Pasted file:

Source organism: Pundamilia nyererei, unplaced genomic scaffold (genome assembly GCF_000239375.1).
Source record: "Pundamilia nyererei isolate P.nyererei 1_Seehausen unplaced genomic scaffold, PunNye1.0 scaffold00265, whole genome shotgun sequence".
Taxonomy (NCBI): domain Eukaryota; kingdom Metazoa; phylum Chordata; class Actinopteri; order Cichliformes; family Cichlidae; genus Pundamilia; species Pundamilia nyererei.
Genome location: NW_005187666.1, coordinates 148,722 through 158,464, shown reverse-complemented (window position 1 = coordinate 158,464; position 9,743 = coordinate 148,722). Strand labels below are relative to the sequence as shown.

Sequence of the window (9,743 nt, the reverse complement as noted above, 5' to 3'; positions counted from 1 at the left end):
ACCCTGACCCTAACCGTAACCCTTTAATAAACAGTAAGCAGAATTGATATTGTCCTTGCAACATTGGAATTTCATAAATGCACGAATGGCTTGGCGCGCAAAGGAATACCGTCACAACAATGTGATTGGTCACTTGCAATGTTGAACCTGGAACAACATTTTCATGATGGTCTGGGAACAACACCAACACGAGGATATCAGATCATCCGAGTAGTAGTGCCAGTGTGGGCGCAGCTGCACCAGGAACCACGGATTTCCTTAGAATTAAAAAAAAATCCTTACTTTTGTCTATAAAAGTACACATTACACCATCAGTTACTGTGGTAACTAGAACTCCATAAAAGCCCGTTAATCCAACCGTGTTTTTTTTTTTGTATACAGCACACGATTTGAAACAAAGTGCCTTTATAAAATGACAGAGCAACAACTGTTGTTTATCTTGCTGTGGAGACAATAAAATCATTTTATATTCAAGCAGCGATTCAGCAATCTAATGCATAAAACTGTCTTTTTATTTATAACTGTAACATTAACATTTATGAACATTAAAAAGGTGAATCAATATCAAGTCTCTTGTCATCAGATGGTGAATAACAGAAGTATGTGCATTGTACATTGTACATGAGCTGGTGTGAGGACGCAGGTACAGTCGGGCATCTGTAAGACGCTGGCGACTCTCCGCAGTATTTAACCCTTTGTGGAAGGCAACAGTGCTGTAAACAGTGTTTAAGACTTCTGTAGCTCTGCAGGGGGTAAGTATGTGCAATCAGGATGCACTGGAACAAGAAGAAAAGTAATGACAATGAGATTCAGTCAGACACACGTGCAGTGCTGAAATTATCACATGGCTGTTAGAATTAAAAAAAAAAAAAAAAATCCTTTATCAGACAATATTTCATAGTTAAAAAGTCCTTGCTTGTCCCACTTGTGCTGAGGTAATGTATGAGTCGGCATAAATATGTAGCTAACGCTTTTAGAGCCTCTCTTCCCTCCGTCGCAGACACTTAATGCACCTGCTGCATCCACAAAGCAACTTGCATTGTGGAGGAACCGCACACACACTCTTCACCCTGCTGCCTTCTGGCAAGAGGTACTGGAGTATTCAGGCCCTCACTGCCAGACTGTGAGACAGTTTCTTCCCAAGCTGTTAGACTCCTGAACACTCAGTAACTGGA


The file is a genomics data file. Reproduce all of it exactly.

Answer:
Source organism: Pundamilia nyererei, unplaced genomic scaffold (genome assembly GCF_000239375.1).
Source record: "Pundamilia nyererei isolate P.nyererei 1_Seehausen unplaced genomic scaffold, PunNye1.0 scaffold00265, whole genome shotgun sequence".
Taxonomy (NCBI): domain Eukaryota; kingdom Metazoa; phylum Chordata; class Actinopteri; order Cichliformes; family Cichlidae; genus Pundamilia; species Pundamilia nyererei.
Genome location: NW_005187666.1, coordinates 148,722 through 158,464, shown reverse-complemented (window position 1 = coordinate 158,464; position 9,743 = coordinate 148,722). Strand labels below are relative to the sequence as shown.

Sequence of the window (9,743 nt, the reverse complement as noted above, 5' to 3'; positions counted from 1 at the left end):
ACCCTGACCCTAACCGTAACCCTTTAATAAACAGTAAGCAGAATTGATATTGTCCTTGCAACATTGGAATTTCATAAATGCACGAATGGCTTGGCGCGCAAAGGAATACCGTCACAACAATGTGATTGGTCACTTGCAATGTTGAACCTGGAACAACATTTTCATGATGGTCTGGGAACAACACCAACACGAGGATATCAGATCATCCGAGTAGTAGTGCCAGTGTGGGCGCAGCTGCACCAGGAACCACGGATTTCCTTAGAATTAAAAAAAAATCCTTACTTTTGTCTATAAAAGTACACATTACACCATCAGTTACTGTGGTAACTAGAACTCCATAAAAGCCCGTTAATCCAACCGTGTTTTTTTTTTTGTATACAGCACACGATTTGAAACAAAGTGCCTTTATAAAATGACAGAGCAACAACTGTTGTTTATCTTGCTGTGGAGACAATAAAATCATTTTATATTCAAGCAGCGATTCAGCAATCTAATGCATAAAACTGTCTTTTTATTTATAACTGTAACATTAACATTTATGAACATTAAAAAGGTGAATCAATATCAAGTCTCTTGTCATCAGATGGTGAATAACAGAAGTATGTGCATTGTACATTGTACATGAGCTGGTGTGAGGACGCAGGTACAGTCGGGCATCTGTAAGACGCTGGCGACTCTCCGCAGTATTTAACCCTTTGTGGAAGGCAACAGTGCTGTAAACAGTGTTTAAGACTTCTGTAGCTCTGCAGGGGGTAAGTATGTGCAATCAGGATGCACTGGAACAAGAAGAAAAGTAATGACAATGAGATTCAGTCAGACACACGTGCAGTGCTGAAATTATCACATGGCTGTTAGAATTAAAAAAAAAAAAAAAAATCCTTTATCAGACAATATTTCATAGTTAAAAAGTCCTTGCTTGTCCCACTTGTGCTGAGGTAATGTATGAGTCGGCATAAATATGTAGCTAACGCTTTTAGAGCCTCTCTTCCCTCCGTCGCAGACACTTAATGCACCTGCTGCATCCACAAAGCAACTTGCATTGTGGAGGAACCGCACACACACTCTTCACCCTGCTGCCTTCTGGCAAGAGGTACTGGAGTATTCAGGCCCTCACTGCCAGACTGTGAGACAGTTTCTTCCCAAGCTGTTAGACTCCTGAACACTCAGTAACTGGA